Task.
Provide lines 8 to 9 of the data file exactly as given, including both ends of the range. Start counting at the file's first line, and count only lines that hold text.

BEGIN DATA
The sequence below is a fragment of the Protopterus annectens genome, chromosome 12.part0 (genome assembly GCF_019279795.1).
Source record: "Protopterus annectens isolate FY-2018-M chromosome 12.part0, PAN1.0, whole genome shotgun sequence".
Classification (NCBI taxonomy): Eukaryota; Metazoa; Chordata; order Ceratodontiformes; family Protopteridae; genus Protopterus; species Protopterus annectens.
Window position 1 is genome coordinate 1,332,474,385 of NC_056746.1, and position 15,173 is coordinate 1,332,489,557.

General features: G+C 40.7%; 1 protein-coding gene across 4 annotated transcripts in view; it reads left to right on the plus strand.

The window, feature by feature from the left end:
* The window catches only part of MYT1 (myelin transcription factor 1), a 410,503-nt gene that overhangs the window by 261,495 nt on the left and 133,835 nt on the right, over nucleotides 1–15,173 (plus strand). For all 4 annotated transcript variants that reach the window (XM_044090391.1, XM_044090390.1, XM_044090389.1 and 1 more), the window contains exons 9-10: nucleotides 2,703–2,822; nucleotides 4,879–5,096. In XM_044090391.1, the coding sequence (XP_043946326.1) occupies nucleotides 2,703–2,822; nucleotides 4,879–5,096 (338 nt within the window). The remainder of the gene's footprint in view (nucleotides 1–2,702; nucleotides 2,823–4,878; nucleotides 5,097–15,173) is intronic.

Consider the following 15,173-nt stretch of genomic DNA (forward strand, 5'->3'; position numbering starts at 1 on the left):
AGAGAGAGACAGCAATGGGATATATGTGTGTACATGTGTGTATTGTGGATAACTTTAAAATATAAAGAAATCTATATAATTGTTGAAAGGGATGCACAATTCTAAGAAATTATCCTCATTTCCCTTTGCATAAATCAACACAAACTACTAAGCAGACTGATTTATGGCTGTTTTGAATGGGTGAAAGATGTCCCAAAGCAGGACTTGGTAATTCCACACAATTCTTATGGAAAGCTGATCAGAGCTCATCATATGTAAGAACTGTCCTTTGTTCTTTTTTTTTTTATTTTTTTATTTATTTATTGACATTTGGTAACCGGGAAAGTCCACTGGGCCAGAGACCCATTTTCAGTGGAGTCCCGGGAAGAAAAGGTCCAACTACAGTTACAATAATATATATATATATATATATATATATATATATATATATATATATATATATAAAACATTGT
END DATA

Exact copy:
Consider the following 15,173-nt stretch of genomic DNA (forward strand, 5'->3'; position numbering starts at 1 on the left):
AGAGAGAGACAGCAATGGGATATATGTGTGTACATGTGTGTATTGTGGATAACTTTAAAATATAAAGAAATCTATATAATTGTTGAAAGGGATGCACAATTCTAAGAAATTATCCTCATTTCCCTTTGCATAAATCAACACAAACTACTAAGCAGACTGATTTATGGCTGTTTTGAATGGGTGAAAGATGTCCCAAAGCAGGACTTGGTAATTCCACACAATTCTTATGGAAAGCTGATCAGAGCTCATCATATGTAAGAACTGTCCTTTGTTCTTTTTTTTTTTATTTTTTTATTTATTTATTGACATTTGGTAACCGGGAAAGTCCACTGGGCCAGAGACCCATTTTCAGTGGAGTCCCGGGAAGAAAAGGTCCAACTACAGTTACAATAATATATATATATATATATATATATATATATATATATATATATATATATATAAAACATTGT